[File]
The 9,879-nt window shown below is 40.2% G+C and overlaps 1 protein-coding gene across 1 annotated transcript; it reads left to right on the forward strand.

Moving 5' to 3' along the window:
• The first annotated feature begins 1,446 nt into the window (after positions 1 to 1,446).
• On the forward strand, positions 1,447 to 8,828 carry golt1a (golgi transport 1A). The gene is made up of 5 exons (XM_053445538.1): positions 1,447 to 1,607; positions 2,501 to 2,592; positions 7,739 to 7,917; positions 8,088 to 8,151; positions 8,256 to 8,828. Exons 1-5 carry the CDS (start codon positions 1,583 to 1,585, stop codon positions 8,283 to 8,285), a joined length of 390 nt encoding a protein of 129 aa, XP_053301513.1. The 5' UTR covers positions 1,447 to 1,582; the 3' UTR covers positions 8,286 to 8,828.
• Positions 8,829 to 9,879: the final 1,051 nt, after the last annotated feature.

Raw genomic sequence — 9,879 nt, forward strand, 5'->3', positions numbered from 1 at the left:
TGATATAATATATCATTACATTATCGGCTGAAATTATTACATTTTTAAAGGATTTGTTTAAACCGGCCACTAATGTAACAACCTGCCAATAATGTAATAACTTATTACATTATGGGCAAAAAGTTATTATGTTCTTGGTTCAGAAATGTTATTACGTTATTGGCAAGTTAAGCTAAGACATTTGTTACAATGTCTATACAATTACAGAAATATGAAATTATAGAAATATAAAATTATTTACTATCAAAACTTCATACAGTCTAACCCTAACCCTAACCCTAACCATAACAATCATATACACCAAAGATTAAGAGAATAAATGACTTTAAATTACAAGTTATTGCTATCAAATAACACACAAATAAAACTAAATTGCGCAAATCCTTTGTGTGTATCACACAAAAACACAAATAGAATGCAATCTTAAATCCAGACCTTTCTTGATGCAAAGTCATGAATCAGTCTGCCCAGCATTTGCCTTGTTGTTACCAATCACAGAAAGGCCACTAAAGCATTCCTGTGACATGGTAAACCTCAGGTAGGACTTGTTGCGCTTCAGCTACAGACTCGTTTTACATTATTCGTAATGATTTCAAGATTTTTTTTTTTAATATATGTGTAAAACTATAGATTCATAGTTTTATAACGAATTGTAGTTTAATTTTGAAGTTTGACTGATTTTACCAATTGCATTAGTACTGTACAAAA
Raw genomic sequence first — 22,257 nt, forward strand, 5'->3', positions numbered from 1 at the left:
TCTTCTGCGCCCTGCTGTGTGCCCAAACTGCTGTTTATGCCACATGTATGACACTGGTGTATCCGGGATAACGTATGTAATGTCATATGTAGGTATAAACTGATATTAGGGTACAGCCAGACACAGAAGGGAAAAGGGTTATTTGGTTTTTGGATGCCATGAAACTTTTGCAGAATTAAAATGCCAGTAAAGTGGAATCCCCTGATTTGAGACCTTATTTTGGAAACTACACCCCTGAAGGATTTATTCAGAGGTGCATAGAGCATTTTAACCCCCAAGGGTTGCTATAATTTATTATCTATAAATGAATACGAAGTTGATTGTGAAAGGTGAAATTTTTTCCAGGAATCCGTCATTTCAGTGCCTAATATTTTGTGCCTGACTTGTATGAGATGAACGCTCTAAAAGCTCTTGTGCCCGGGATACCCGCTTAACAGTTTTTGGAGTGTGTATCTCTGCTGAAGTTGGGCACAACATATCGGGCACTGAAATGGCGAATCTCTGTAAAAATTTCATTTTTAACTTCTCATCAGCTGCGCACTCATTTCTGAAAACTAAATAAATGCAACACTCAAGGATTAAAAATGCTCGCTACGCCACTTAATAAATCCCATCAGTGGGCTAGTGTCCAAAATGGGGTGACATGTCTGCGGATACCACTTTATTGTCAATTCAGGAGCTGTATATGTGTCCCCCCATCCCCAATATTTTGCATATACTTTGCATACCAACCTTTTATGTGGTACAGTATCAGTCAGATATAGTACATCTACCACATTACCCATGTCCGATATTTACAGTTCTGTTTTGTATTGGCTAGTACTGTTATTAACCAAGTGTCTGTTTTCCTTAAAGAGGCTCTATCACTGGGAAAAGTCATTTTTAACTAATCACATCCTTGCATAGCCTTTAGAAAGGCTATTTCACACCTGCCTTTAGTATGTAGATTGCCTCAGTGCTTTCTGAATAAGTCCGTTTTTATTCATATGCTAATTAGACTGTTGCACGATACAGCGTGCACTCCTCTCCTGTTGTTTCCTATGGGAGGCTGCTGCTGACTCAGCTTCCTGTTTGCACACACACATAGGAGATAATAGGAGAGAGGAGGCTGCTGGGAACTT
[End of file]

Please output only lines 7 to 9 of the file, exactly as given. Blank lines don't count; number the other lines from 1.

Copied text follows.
TGATATAATATATCATTACATTATCGGCTGAAATTATTACATTTTTAAAGGATTTGTTTAAACCGGCCACTAATGTAACAACCTGCCAATAATGTAATAACTTATTACATTATGGGCAAAAAGTTATTATGTTCTTGGTTCAGAAATGTTATTACGTTATTGGCAAGTTAAGCTAAGACATTTGTTACAATGTCTATACAATTACAGAAATATGAAATTATAGAAATATAAAATTATTTACTATCAAAACTTCATACAGTCTAACCCTAACCCTAACCCTAACCATAACAATCATATACACCAAAGATTAAGAGAATAAATGACTTTAAATTACAAGTTATTGCTATCAAATAACACACAAATAAAACTAAATTGCGCAAATCCTTTGTGTGTATCACACAAAAACACAAATAGAATGCAATCTTAAATCCAGACCTTTCTTGATGCAAAGTCATGAATCAGTCTGCCCAGCATTTGCCTTGTTGTTACCAATCACAGAAAGGCCACTAAAGCATTCCTGTGACATGGTAAACCTCAGGTAGGACTTGTTGCGCTTCAGCTACAGACTCGTTTTACATTATTCGTAATGATTTCAAGATTTTTTTTTTTAATATATGTGTAAAACTATAGATTCATAGTTTTATAACGAATTGTAGTTTAATTTTGAAGTTTGACTGATTTTACCAATTGCATTAGTACTGTACAAAA
Raw genomic sequence first — 22,257 nt, forward strand, 5'->3', positions numbered from 1 at the left:
TCTTCTGCGCCCTGCTGTGTGCCCAAACTGCTGTTTATGCCACATGTATGACACTGGTGTATCCGGGATAACGTATGTAATGTCATATGTAGGTATAAACTGATATTAGGGTACAGCCAGACACAGAAGGGAAAAGGGTTATTTGGTTTTTGGATGCCATGAAACTTTTGCAGAATTAAAATGCCAGTAAAGTGGAATCCCCTGATTTGAGACCTTATTTTGGAAACTACACCCCTGAAGGATTTATTCAGAGGTGCATAGAGCATTTTAACCCCCAAGGGTTGCTATAATTTATTATCTATAAATGAATACGAAGTTGATTGTGAAAGGTGAAATTTTTTCCAGGAATCCGTCATTTCAGTGCCTAATATTTTGTGCCTGACTTGTATGAGATGAACGCTCTAAAAGCTCTTGTGCCCGGGATACCCGCTTAACAGTTTTTGGAGTGTGTATCTCTGCTGAAGTTGGGCACAACATATCGGGCACTGAAATGGCGAATCTCTGTAAAAATTTCATTTTTAACTTCTCATCAGCTGCGCACTCATTTCTGAAAACTAAATAAATGCAACACTCAAGGATTAAAAATGCTCGCTACGCCACTTAATAAATCCCATCAGTGGGCTAGTGTCCAAAATGGGGTGACATGTCTGCGGATACCACTTTATTGTCAATTCAGGAGCTGTATATGTGTCCCCCCATCCCCAATATTTTGCATATACTTTGCATACCAACCTTTTATGTGGTACAGTATCAGTCAGATATAGTACATCTACCACATTACCCATGTCCGATATTTACAGTTCTGTTTTGTATTGGCTAGTACTGTTATTAACCAAGTGTCTGTTTTCCTTAAAGAGGCTCTATCACTGGGAAAAGTCATTTTTAACTAATCACATCCTTGCATAGCCTTTAGAAAGGCTATTTCACACCTGCCTTTAGTATGTAGATTGCCTCAGTGCTTTCTGAATAAGTCCGTTTTTATTCATATGCTAATTAGACTGTTGCACGATACAGCGTGCACTCCTCTCCTGTTGTTTCCTATGGGAGGCTGCTGCTGACTCAGCTTCCTGTTTGCACACACACATAGGAGATAATAGGAGAGAGGAGGCTGCTGGGAACTT